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While the vast majority of adolescents is using the Internet to satisfy their healthcare needs, so far there is few information about the features of these online healthcare information seekers. Little is known about the way such data affect their health behaviors, and whether they are different from the younger audiences that grab healthcare data from offline sources. In addition to demographics criteria, the commonest characteristics of an average seeker’s profile involve the percentage of the Internet usage, the prevailing Internet perceptions, and individual reasons for using the Internet as a credible source of information. Critical examination of the features particular to adolescent audiences seeking health information online assumes better comprehension of their needs and suggestion of possible improvements in the realm of online health information availability and quality of the related content. In due respect, such examination will also enable to determine critical factors that distinguish the seekers of either online or ofﬂine healthcare data.
Since 2000, the Pew Internet and American Life Project have investigated the Internet effects on children, families and wider communities, as well as on the work environments, educational institutions, and socio-political establishment. The survey data indicated that 8 in 10 Internet users (equaling to 61% of the U.S. adults) seek health information online. The most popular searches involve anxiety, depression, mental health issues and stresses. At that, the seekers of the health-related data available online are most concerned about mental health and somatic problems. Adolescent seekers of online health information mostly associate themselves with a “poor health” status. Furthermore, the same category is prone to clinical impairment, psychosocial risk factors, depressive symptoms, and detrimental health behaviors. The literature review on help-seeking behaviors typical of teenagers and adults reveals that female seekers of online health information outnumber their male counterparts. Nonetheless, these gender-related findings are rather inconsistent. While some researches suggest that females significantly outnumber male seekers, others hold that there are no considerable gender differences. The findings of the Pew Internet and American Life Project show that since 2003 female seekers of online mental health data has accounted for 35% compared to 22% of males. Furthermore, 18-29-year-olds accounted for 33%, 30-49-year-olds accounted for 32%, and 50-64-year-olds accounted for 26% respectively. At that, there were mere 12% of adults aged 65 up. These findings comply with the research conducted by Cotten and Gupta 2004 indicating that the age became a core factor that distinguished online and offline seekers of health information; the age difference between offline and online seekers comprised 11 years (51 vs. 40 years of age respectively). At last, the same sources evidence that online mental health information seekers with higher level of educational background outnumbered those who held lower educational levels.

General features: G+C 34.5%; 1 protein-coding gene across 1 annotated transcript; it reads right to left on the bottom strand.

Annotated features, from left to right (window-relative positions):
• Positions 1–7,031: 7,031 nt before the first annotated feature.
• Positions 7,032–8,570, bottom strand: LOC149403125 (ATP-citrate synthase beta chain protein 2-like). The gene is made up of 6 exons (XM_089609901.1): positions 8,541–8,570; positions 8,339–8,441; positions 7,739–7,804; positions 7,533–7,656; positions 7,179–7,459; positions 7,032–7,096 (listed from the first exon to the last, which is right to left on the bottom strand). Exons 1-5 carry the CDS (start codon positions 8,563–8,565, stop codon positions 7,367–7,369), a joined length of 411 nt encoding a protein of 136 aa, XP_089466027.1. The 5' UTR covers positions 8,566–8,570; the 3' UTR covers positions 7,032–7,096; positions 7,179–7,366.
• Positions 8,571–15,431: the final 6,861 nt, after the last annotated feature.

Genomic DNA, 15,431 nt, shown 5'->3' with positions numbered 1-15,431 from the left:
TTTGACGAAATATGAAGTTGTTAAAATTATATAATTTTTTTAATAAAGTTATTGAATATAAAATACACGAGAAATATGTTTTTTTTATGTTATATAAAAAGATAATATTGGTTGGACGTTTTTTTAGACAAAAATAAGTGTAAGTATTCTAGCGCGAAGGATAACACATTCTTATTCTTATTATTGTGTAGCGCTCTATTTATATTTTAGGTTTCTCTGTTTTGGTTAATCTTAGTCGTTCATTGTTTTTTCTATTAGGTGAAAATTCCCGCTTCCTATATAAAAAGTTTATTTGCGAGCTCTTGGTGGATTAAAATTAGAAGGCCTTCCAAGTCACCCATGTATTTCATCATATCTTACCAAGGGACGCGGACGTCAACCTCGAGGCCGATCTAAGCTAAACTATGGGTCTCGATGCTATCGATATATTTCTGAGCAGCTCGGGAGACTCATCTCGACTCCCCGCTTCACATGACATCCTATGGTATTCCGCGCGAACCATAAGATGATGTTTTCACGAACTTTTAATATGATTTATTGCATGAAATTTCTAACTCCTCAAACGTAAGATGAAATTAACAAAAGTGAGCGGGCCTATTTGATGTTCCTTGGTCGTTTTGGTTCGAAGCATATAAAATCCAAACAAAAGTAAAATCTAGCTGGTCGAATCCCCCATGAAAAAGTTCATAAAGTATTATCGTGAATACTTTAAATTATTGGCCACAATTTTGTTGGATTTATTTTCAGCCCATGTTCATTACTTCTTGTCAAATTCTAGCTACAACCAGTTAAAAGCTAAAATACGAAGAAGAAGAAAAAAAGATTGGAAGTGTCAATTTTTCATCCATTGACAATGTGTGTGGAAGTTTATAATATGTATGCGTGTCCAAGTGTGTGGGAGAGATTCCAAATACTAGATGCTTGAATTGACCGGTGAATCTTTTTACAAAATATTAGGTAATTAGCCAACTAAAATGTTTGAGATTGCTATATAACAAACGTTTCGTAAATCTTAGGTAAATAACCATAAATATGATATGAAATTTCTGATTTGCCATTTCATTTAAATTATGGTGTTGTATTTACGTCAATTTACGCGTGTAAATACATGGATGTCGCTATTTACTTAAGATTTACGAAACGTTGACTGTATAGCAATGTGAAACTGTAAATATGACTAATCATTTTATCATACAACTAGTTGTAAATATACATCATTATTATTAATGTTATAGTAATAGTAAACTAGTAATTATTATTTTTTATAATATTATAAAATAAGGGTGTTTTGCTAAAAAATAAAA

While research in the field of online health information seeking is on the rise, a great deal of questions remains unanswered. These unanswered questions concern the typical profiles of the adolescent users of the Internet in the pursuit of mental health data. As for now, the nature of the most of the studies is rather descriptive. Hence, further research investigating the interrelationships among socio-demographic features, the use of the Internet data, health status of the seekers, and health data seeking behavior assumes a broad perspective.
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